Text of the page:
Today, my two raised children and their families are taking me for lunch to a restaurant I’ve been wanting to go to, and then we are going on a wagon ride - was supposed to be a sleigh ride, but no snow. I really needed to be told to enjoy the people who do love me and want to spend time with me. I can not diminish our experience by pining for something that is not to be.

    So, thank you, thank you for reminding me of this!

    Merry Christmas and Love,

    Becky

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  2. Lovely post, Merry Christmas to all!

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  3. What a heartfelt post, with the most lovely choice of words. Seared right into my heart and affirmed my own resolve this Christmas: to enjoy my loved ones who do want to be around me, and to give my 5 year old son the magic he is looking for as he struggles with anxiety and sadness over the absence of his dearly beloved Nina.

    I wish everybody that comes together on this forum, and especially the two wonderful women who bring us all together, much peace and joy this coming year!

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  4. I just want to really thank you, Lorraine and Jane, for creating this treasured space where we can be. There aren't many such spaces in the world.

    Best wishes to you and to everyone who comes to converse here.

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  5. Becky - I, too, was in the Guild of the Holy Child in Westfield but it was in 1967. We missed each other by a few years.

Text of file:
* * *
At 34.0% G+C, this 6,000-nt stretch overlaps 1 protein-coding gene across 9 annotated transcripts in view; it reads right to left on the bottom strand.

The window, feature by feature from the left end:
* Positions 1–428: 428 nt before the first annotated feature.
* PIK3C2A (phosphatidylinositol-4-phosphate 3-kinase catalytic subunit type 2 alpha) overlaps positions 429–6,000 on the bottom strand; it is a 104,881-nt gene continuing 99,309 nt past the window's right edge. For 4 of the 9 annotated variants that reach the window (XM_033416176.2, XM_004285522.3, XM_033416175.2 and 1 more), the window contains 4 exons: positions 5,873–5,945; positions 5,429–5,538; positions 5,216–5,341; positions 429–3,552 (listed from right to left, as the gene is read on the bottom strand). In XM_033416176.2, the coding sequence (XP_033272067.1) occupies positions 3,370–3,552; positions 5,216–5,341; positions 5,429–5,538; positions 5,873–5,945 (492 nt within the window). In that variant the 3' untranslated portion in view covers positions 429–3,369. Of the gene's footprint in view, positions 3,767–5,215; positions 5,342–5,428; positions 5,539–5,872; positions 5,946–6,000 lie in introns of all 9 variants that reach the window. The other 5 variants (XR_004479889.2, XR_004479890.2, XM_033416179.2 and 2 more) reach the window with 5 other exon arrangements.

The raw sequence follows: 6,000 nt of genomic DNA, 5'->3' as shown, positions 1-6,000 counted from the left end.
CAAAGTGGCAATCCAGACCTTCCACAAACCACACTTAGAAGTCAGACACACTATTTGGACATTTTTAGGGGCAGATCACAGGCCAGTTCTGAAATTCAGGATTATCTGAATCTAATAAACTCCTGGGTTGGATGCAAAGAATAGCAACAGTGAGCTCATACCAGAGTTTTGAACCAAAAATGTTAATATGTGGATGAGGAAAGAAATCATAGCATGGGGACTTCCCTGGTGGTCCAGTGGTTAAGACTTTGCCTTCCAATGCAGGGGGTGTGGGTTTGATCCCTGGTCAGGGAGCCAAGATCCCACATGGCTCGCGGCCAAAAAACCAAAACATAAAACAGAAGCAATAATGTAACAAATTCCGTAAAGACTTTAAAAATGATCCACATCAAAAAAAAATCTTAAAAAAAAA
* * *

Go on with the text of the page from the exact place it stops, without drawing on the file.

My son was born in March and - you're right that this is a very tough time of year.
    I feel that you are a sister to me among so many sisters. Please write if interested in communicating.
    Maureen

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  6. Merry Christmas, and Blessed Solstice, everyone! I heard from all my sons and got something from all, including a box of assorted gifts from my oldest, Michael. My favorite is a little Swarovski crystal owl. I feel truly blessed. And his card was gorgeous, a picture he had taken of a bright red cardinal against the white snow.

    I know how it feels to hear nothing from the lost child; that was how it was for me for many years, and wish peace and understanding to all in that difficult situation today.

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  7. Wonderful to have a place. There are so few. The life sentence of adopting is most difficult at this time of year, but not much easier at other times of the year either.
    It struck me what someone wrote about chasing illusions; I can tell you that it is destructive. Having hope and having illusions are very closely related, hope being much more positive. Illusions are dreams that can begin to run, and therefore ruin your life. One must be realistic- and that is not easy to accomplish. To be hopeful, but not too attached to the outcome is what works for me these days. My hope is small, almost non-existant at times, but leaves me open if there is a change of heart from the other person. Fine lines- private, difficult work-painful- but all I can do anymore. I explained to someone recently that I believe my heart cannot take on anymore pain, or guilt, or shame, or blame. I am very hard on myself. Backing away is healthy, in my case, as I have made myself very ill over my situation. I believe that is my fault for having the illusions- letting them control me, and my life-decisions. It is a killer, and acceptance of what is, is all that seems to balance things out for me. Again, however, this is a very difficult position to take, and to maintain.